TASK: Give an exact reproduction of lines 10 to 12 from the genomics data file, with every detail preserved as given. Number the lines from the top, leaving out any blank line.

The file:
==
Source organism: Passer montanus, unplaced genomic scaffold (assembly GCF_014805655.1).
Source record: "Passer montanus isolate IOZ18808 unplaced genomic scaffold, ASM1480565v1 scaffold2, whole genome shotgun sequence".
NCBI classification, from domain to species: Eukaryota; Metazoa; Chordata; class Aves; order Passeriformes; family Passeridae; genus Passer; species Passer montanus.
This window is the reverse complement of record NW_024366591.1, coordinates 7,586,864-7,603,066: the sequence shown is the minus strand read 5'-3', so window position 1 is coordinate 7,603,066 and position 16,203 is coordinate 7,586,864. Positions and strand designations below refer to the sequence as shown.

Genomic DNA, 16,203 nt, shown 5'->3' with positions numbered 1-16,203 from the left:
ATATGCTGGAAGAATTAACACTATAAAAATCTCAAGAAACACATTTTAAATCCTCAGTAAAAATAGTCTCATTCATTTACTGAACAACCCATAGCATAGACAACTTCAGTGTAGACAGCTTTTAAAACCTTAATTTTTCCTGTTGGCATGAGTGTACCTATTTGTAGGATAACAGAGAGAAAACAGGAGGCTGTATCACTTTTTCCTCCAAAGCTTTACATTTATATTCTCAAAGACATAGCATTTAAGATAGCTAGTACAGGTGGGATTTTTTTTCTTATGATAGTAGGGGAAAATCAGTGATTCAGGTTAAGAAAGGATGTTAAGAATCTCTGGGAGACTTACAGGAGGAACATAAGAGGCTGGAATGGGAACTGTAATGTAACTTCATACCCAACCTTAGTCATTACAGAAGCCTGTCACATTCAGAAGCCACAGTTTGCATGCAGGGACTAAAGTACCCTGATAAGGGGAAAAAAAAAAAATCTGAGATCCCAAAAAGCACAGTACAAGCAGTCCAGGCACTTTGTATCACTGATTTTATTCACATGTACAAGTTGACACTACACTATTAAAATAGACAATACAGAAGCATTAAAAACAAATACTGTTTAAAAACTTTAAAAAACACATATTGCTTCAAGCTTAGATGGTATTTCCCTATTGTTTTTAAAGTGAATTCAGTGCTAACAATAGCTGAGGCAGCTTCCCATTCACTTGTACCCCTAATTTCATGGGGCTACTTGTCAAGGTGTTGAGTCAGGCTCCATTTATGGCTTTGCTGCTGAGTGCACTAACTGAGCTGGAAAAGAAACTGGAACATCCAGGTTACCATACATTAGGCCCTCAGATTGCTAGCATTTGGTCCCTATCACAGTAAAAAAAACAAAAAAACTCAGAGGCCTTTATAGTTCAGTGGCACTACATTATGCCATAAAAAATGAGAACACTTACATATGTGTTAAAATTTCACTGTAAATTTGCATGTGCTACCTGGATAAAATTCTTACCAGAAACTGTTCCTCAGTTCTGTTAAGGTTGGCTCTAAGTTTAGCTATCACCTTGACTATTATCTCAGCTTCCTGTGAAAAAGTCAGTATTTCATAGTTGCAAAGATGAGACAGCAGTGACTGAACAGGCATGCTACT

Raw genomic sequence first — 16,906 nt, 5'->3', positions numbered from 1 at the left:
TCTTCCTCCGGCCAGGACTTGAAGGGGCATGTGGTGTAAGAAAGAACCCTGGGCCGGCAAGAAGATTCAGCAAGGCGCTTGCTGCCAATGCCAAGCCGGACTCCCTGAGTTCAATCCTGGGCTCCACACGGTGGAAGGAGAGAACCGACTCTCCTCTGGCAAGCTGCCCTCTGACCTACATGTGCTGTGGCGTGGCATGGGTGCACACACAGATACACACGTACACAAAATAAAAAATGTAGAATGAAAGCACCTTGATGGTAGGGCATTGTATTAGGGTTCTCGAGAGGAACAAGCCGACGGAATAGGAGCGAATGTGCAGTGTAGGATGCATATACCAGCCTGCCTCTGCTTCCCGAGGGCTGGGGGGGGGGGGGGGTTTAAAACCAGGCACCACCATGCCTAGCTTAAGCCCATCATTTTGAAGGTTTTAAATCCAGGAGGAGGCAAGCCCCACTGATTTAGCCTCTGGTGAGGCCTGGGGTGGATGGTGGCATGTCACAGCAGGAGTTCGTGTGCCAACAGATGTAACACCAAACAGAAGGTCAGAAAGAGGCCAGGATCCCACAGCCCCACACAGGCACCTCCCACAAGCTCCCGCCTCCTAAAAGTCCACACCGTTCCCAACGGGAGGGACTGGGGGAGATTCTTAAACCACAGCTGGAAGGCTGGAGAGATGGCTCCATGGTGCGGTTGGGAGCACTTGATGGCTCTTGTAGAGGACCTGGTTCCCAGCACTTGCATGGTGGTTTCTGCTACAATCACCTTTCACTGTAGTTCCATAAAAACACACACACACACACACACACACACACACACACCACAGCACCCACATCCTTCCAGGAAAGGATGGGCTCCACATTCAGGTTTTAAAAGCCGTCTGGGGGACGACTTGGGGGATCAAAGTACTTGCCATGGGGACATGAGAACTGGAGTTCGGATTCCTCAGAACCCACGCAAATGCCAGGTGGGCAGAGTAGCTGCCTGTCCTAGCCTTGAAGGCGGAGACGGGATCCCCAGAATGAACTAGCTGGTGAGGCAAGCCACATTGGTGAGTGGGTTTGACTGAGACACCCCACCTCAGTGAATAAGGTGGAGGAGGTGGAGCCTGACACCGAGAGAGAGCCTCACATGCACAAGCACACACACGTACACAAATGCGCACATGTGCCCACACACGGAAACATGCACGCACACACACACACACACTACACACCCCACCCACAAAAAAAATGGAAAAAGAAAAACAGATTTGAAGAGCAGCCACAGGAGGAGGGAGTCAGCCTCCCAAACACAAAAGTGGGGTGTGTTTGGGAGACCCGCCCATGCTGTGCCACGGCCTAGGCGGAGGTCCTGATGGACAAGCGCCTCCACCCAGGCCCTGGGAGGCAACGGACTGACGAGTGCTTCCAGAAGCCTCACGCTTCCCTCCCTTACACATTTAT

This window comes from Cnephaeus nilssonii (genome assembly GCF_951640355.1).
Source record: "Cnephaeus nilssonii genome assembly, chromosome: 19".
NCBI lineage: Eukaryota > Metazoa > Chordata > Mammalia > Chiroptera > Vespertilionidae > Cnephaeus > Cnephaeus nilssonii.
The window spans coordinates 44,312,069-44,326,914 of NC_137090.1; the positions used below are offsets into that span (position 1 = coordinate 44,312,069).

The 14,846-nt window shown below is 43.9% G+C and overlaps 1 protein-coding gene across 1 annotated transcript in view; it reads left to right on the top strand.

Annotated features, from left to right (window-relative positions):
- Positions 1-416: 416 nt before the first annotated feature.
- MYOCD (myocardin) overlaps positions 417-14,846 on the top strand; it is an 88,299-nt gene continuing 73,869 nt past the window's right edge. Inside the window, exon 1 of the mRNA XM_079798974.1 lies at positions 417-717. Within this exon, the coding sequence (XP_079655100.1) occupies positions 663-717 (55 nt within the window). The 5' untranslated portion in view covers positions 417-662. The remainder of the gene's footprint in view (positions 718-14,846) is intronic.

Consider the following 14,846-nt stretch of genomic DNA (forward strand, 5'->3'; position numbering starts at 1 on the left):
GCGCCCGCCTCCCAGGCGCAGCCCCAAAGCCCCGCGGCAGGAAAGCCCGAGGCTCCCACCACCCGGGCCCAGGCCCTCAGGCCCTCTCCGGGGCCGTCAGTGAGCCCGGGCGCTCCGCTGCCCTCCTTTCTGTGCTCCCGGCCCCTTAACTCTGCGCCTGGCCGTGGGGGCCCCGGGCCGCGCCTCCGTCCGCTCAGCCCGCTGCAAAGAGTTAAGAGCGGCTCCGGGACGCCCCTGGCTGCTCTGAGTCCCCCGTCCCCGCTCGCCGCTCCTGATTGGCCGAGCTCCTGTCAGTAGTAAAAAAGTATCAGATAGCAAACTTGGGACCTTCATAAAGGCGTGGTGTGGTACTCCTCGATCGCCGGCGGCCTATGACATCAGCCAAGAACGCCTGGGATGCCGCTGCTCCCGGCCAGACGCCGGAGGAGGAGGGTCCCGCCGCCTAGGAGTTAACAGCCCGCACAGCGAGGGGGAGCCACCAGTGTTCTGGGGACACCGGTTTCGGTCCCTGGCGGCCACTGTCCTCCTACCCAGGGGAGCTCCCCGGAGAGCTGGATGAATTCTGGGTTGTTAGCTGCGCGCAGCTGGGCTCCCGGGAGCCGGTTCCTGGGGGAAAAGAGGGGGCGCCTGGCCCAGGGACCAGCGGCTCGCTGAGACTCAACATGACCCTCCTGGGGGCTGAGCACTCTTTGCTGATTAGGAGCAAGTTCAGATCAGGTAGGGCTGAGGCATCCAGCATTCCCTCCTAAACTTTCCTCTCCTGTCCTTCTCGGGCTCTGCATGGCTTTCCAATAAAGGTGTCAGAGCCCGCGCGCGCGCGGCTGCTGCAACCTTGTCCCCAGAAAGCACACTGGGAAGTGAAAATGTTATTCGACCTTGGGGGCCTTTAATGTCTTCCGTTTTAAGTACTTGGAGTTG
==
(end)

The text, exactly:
Source record: "Cnephaeus nilssonii genome assembly, chromosome: 19".
NCBI lineage: Eukaryota > Metazoa > Chordata > Mammalia > Chiroptera > Vespertilionidae > Cnephaeus > Cnephaeus nilssonii.
The window spans coordinates 44,312,069-44,326,914 of NC_137090.1; the positions used below are offsets into that span (position 1 = coordinate 44,312,069).